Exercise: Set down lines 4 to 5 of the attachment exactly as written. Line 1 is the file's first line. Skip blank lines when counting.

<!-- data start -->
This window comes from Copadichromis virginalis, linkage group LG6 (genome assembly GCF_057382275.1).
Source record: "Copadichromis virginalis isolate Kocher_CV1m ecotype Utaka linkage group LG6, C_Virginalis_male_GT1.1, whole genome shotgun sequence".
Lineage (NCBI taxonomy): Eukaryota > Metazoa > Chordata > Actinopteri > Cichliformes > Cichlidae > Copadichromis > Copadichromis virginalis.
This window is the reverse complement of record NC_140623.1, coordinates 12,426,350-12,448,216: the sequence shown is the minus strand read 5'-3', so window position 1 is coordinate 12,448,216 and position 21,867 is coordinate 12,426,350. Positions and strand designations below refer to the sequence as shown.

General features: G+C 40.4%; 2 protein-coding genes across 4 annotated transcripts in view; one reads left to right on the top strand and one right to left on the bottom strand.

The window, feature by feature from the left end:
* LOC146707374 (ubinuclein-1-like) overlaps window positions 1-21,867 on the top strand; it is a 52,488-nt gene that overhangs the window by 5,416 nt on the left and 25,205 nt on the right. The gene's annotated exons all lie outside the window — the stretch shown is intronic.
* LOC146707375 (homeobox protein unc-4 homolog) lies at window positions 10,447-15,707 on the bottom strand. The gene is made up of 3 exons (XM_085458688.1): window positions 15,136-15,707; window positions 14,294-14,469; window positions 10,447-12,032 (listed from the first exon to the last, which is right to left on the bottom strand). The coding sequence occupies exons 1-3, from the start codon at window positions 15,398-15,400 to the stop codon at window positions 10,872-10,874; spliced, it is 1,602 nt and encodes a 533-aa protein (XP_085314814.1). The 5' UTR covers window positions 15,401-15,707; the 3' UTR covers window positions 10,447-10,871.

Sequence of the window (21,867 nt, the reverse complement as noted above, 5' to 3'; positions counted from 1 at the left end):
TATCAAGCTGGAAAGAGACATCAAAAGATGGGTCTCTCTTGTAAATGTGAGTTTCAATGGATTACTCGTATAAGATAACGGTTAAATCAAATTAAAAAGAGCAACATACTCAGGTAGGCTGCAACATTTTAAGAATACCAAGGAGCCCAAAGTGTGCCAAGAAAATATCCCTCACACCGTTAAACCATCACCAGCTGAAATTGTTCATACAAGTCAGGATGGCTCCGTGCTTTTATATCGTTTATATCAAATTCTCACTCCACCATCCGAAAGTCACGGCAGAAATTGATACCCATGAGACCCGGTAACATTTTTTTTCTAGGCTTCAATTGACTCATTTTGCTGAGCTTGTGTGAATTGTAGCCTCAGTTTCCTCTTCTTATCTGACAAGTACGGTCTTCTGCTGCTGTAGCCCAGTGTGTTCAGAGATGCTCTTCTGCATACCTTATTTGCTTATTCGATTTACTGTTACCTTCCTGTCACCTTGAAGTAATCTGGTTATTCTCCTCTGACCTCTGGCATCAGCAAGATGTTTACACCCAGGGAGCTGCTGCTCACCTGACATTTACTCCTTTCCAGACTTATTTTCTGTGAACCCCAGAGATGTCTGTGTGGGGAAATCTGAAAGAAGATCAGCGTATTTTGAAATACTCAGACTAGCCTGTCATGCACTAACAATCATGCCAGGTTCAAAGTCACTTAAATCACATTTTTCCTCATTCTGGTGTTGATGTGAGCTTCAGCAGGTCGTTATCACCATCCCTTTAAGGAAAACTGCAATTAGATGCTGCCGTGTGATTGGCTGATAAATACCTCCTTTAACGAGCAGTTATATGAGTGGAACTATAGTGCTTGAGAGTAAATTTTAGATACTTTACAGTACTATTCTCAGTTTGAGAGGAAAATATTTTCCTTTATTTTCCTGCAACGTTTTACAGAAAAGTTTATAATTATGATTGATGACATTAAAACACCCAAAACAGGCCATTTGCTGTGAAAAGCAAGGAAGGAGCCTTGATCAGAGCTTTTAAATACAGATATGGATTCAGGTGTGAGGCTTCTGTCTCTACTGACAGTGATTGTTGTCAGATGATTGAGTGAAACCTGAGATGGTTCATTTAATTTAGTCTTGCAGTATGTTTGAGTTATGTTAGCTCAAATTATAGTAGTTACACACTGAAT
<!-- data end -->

This window is the reverse complement of record NC_140623.1, coordinates 12,426,350-12,448,216: the sequence shown is the minus strand read 5'-3', so window position 1 is coordinate 12,448,216 and position 21,867 is coordinate 12,426,350. Positions and strand designations below refer to the sequence as shown.

General features: G+C 40.4%; 2 protein-coding genes across 4 annotated transcripts in view; one reads left to right on the top strand and one right to left on the bottom strand.